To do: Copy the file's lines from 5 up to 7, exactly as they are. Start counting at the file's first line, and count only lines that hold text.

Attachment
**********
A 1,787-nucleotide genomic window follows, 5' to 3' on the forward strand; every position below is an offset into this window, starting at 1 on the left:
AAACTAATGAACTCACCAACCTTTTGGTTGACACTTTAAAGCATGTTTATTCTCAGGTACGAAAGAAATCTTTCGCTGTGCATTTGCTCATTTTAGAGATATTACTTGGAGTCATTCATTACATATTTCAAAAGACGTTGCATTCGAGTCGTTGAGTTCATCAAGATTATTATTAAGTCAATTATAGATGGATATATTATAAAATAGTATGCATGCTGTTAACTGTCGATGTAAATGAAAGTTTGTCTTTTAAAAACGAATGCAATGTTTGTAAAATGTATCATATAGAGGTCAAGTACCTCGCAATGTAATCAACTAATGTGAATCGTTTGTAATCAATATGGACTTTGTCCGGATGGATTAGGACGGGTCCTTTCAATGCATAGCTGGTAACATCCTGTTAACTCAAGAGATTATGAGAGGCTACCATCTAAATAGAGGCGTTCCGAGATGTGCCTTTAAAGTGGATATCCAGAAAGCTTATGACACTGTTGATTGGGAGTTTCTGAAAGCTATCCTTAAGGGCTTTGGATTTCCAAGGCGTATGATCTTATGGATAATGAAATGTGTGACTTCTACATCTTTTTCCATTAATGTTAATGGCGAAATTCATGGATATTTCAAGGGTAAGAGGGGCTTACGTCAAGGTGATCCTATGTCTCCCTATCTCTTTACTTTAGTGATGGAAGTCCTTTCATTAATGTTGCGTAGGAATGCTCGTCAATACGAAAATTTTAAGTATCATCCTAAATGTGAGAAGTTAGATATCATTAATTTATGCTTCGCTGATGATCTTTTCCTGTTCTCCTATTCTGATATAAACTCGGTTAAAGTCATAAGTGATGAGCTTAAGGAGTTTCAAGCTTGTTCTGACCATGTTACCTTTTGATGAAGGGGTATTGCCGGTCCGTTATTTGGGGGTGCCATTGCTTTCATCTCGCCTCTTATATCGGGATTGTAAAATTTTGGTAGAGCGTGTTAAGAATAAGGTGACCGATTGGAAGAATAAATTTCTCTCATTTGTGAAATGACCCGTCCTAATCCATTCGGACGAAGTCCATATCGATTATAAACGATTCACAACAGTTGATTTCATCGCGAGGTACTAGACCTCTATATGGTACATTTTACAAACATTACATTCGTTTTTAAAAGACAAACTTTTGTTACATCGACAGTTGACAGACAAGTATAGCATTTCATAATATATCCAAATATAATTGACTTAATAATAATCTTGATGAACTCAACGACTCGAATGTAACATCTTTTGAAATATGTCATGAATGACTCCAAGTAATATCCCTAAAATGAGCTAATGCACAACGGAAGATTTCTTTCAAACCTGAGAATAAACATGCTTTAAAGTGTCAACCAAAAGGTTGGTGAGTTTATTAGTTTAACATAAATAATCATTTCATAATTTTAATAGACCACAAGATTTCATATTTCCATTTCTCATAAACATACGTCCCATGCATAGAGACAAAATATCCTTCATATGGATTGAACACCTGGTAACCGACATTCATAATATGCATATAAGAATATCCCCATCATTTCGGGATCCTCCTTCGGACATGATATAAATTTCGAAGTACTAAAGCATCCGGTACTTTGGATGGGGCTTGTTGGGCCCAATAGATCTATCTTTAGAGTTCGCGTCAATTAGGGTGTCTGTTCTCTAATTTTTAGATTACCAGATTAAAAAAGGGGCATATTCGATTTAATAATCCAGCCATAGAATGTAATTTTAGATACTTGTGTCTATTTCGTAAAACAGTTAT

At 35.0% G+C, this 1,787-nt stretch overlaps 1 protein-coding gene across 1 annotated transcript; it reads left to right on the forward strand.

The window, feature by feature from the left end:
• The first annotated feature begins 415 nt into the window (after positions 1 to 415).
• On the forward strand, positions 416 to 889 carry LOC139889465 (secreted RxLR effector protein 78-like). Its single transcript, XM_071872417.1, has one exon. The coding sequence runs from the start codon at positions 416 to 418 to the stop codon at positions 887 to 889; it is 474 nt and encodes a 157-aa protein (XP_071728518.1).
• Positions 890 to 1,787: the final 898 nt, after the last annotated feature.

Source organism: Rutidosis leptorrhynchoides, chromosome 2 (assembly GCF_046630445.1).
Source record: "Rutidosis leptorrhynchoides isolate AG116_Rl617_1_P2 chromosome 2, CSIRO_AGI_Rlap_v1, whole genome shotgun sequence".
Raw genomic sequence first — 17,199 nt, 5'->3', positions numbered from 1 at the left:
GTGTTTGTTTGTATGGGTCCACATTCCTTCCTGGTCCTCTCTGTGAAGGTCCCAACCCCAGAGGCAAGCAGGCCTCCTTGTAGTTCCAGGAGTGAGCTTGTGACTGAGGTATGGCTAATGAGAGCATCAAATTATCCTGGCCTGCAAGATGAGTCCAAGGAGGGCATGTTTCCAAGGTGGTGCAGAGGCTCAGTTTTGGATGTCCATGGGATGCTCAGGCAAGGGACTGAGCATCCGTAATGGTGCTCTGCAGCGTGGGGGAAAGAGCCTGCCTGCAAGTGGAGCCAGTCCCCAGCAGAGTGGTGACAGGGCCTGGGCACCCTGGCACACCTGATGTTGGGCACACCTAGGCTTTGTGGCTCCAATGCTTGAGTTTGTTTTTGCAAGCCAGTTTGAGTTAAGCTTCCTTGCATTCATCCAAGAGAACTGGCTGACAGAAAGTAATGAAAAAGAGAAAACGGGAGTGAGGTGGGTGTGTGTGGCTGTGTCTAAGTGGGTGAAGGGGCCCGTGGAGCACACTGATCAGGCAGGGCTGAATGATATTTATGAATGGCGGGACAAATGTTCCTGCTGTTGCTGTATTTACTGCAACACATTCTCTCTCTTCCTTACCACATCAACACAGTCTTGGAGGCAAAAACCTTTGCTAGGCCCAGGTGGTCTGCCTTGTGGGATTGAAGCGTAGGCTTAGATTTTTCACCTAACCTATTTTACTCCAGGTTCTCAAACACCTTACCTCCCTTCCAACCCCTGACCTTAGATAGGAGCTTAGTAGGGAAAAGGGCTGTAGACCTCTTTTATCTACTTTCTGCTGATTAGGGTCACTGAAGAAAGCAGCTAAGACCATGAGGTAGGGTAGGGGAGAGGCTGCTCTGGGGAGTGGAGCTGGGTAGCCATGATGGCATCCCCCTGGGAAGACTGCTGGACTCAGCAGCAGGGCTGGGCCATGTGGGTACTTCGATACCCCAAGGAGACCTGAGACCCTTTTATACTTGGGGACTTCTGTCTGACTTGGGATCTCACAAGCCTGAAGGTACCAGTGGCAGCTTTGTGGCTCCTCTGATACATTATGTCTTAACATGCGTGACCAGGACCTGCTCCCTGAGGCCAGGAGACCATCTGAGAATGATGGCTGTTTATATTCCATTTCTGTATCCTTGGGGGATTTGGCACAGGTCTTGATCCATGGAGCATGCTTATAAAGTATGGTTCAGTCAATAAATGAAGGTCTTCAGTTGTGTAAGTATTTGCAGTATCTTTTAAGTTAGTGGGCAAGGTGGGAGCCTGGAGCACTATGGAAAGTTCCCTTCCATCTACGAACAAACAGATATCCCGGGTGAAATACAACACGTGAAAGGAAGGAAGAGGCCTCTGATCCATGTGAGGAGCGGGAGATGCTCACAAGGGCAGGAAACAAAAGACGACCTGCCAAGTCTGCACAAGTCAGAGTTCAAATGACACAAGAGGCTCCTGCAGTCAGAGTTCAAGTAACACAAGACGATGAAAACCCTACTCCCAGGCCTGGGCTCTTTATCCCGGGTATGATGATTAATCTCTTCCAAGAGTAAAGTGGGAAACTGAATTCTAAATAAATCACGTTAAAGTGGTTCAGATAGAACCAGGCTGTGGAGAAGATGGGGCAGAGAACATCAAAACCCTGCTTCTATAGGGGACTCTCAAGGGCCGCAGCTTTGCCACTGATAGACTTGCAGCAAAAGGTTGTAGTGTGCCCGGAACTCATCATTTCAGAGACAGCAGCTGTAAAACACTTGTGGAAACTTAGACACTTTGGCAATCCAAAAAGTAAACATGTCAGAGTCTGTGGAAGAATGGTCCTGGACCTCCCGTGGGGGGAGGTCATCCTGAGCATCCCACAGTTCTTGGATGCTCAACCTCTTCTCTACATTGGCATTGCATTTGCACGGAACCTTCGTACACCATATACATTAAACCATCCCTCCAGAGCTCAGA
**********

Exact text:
• The first annotated feature begins 415 nt into the window (after positions 1 to 415).
• On the forward strand, positions 416 to 889 carry LOC139889465 (secreted RxLR effector protein 78-like). Its single transcript, XM_071872417.1, has one exon. The coding sequence runs from the start codon at positions 416 to 418 to the stop codon at positions 887 to 889; it is 474 nt and encodes a 157-aa protein (XP_071728518.1).
• Positions 890 to 1,787: the final 898 nt, after the last annotated feature.